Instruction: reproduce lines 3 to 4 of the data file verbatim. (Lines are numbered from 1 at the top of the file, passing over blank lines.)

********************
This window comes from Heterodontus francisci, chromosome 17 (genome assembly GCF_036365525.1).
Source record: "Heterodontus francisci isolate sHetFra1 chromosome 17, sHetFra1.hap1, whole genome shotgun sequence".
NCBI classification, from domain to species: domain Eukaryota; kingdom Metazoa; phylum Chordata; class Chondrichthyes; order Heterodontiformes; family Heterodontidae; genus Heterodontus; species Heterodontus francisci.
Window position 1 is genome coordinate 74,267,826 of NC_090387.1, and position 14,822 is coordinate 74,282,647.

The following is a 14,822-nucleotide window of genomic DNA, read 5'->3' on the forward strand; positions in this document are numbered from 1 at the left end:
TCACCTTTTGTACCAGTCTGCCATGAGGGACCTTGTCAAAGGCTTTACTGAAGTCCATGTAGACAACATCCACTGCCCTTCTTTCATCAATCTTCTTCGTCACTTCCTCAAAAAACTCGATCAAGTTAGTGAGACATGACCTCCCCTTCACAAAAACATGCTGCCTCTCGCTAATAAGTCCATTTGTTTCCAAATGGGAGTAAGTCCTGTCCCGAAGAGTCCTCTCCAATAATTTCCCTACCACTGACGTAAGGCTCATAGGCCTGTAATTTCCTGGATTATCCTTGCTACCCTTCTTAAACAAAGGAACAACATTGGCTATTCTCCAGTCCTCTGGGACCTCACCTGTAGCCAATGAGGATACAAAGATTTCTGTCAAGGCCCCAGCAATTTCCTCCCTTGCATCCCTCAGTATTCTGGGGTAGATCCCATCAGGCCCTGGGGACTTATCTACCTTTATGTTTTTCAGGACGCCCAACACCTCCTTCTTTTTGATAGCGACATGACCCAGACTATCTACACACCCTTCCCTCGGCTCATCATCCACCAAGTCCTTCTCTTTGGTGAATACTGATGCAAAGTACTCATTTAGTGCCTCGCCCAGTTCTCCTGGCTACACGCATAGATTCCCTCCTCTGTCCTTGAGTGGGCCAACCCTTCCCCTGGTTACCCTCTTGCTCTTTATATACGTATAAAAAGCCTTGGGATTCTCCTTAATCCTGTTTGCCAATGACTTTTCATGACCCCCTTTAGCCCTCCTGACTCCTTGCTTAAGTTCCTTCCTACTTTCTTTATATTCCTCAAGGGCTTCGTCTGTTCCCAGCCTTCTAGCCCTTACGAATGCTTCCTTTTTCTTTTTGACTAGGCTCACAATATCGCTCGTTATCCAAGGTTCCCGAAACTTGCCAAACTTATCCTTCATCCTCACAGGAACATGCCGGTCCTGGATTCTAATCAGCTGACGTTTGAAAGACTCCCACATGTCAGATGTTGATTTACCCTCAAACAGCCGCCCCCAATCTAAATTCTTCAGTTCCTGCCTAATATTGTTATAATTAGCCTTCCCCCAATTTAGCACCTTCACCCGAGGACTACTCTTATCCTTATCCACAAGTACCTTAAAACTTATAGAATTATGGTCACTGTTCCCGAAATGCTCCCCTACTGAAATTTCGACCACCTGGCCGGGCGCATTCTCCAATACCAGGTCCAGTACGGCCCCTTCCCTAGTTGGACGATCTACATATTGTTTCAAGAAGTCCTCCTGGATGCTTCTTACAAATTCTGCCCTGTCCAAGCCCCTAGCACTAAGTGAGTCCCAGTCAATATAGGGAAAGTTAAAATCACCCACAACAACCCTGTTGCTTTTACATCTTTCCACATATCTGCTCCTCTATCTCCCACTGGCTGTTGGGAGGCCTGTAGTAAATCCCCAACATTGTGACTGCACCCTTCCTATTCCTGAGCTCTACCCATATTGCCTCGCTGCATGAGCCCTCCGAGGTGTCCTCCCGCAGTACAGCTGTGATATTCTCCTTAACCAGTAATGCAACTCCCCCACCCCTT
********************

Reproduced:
NCBI classification, from domain to species: domain Eukaryota; kingdom Metazoa; phylum Chordata; class Chondrichthyes; order Heterodontiformes; family Heterodontidae; genus Heterodontus; species Heterodontus francisci.
Window position 1 is genome coordinate 74,267,826 of NC_090387.1, and position 14,822 is coordinate 74,282,647.